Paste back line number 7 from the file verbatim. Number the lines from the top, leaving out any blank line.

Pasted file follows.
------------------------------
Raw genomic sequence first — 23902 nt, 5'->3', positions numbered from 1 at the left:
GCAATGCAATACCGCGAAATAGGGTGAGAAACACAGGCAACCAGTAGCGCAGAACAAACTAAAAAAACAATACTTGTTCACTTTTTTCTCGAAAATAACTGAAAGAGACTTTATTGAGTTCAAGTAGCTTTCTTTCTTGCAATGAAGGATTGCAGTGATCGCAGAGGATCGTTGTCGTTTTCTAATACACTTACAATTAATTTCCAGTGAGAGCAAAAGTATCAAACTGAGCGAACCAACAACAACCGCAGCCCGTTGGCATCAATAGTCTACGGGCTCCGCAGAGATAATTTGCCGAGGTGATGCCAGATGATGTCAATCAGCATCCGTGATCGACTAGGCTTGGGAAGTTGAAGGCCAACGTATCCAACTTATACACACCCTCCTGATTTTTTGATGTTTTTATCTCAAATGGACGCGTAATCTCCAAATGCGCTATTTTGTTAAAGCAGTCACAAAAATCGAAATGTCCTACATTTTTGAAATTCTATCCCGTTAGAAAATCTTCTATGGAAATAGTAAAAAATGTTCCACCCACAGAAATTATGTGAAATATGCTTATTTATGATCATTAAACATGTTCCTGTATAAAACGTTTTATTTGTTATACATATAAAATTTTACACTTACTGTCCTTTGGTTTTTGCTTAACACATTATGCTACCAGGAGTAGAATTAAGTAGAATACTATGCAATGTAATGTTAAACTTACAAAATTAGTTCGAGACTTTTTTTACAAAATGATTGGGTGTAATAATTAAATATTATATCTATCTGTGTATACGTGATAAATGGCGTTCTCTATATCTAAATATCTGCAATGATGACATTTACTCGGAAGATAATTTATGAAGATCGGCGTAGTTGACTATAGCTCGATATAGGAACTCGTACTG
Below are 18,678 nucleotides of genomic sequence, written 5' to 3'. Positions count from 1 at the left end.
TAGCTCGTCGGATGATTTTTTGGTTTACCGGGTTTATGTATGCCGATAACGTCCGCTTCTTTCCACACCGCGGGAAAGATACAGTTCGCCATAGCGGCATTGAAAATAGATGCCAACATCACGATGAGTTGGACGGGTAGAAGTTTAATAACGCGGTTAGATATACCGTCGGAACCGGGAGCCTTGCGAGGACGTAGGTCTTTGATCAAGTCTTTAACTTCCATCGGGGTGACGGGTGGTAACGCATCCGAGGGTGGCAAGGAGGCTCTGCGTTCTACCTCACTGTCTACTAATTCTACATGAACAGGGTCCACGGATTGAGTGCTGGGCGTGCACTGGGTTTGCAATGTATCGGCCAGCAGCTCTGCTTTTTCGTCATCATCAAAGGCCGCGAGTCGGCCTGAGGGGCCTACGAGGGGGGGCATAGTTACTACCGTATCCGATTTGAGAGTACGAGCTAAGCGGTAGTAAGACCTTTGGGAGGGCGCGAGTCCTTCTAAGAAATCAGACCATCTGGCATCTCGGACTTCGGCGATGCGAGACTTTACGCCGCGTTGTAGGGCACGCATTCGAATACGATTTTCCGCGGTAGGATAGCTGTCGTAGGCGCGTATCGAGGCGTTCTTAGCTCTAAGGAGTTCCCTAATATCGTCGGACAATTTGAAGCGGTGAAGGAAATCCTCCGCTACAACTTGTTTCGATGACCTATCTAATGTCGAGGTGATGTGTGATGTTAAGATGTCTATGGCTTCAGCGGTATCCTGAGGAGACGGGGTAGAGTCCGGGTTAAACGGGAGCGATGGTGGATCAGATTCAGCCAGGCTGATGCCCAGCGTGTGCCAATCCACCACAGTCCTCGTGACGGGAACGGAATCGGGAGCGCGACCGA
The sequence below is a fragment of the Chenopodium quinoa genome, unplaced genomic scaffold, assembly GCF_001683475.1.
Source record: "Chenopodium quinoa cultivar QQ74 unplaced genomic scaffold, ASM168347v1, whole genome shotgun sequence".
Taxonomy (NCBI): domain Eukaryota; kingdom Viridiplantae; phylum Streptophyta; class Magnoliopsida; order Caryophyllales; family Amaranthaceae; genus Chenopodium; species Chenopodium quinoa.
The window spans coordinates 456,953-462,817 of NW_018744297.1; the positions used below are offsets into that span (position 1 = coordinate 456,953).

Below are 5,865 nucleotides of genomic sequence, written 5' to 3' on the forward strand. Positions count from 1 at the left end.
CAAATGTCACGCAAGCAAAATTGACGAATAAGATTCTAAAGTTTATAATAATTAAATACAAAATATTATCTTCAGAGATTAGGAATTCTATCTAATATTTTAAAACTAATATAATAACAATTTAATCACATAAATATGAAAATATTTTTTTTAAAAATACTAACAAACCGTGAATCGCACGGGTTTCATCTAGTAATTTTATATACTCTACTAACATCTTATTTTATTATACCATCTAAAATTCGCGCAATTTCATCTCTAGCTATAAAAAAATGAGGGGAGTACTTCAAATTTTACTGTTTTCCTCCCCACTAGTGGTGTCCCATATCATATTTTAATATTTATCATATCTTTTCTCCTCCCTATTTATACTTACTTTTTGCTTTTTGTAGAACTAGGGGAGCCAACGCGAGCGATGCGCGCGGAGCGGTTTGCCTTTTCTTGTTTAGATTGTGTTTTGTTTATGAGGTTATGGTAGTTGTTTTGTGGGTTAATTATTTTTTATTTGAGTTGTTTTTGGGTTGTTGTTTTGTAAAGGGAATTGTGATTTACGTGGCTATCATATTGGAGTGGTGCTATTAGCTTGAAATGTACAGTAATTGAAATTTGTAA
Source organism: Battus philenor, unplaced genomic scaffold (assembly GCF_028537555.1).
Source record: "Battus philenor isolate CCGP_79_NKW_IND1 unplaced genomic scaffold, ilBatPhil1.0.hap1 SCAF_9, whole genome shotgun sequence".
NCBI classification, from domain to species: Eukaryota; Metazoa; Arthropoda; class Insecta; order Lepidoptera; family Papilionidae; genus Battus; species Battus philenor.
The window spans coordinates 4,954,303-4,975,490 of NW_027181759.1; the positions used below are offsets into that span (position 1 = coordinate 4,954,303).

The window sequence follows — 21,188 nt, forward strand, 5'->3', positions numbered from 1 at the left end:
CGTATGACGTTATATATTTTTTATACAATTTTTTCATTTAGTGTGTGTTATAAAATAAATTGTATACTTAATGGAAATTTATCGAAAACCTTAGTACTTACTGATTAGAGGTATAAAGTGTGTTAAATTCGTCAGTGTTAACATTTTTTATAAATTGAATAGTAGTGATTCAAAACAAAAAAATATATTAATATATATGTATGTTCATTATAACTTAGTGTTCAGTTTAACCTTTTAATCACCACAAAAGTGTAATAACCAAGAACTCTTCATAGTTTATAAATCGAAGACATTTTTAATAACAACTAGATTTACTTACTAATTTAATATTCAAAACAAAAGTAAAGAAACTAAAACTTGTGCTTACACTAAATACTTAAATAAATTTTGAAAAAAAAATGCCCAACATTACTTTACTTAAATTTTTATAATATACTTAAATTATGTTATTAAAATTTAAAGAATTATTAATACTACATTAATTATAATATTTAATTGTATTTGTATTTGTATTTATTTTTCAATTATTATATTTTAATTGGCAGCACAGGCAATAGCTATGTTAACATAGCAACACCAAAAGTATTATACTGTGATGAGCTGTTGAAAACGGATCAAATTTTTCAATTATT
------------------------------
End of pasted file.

Taxonomy (NCBI): domain Eukaryota; kingdom Viridiplantae; phylum Streptophyta; class Magnoliopsida; order Caryophyllales; family Amaranthaceae; genus Chenopodium; species Chenopodium quinoa.